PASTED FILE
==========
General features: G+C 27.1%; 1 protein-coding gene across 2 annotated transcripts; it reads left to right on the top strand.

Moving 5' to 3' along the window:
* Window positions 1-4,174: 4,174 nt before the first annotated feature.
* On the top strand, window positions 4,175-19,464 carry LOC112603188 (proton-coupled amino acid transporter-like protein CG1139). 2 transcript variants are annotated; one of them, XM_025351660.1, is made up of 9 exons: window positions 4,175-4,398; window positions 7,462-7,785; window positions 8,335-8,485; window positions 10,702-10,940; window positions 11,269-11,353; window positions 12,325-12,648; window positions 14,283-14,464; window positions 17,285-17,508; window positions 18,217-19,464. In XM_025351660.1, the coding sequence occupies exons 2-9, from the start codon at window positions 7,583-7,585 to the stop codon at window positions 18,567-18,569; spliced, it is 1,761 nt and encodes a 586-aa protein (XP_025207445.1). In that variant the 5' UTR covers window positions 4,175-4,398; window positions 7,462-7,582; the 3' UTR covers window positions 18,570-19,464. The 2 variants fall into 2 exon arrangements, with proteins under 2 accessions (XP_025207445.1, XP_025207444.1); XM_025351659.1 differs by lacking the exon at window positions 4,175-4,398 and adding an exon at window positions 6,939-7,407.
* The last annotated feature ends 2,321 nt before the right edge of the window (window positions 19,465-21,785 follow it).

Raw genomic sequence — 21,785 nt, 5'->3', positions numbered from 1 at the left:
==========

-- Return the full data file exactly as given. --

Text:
General features: G+C 27.1%; 1 protein-coding gene across 2 annotated transcripts; it reads left to right on the top strand.

Moving 5' to 3' along the window:
* Window positions 1-4,174: 4,174 nt before the first annotated feature.
* On the top strand, window positions 4,175-19,464 carry LOC112603188 (proton-coupled amino acid transporter-like protein CG1139). 2 transcript variants are annotated; one of them, XM_025351660.1, is made up of 9 exons: window positions 4,175-4,398; window positions 7,462-7,785; window positions 8,335-8,485; window positions 10,702-10,940; window positions 11,269-11,353; window positions 12,325-12,648; window positions 14,283-14,464; window positions 17,285-17,508; window positions 18,217-19,464. In XM_025351660.1, the coding sequence occupies exons 2-9, from the start codon at window positions 7,583-7,585 to the stop codon at window positions 18,567-18,569; spliced, it is 1,761 nt and encodes a 586-aa protein (XP_025207445.1). In that variant the 5' UTR covers window positions 4,175-4,398; window positions 7,462-7,582; the 3' UTR covers window positions 18,570-19,464. The 2 variants fall into 2 exon arrangements, with proteins under 2 accessions (XP_025207445.1, XP_025207444.1); XM_025351659.1 differs by lacking the exon at window positions 4,175-4,398 and adding an exon at window positions 6,939-7,407.
* The last annotated feature ends 2,321 nt before the right edge of the window (window positions 19,465-21,785 follow it).

Raw genomic sequence — 21,785 nt, 5'->3', positions numbered from 1 at the left: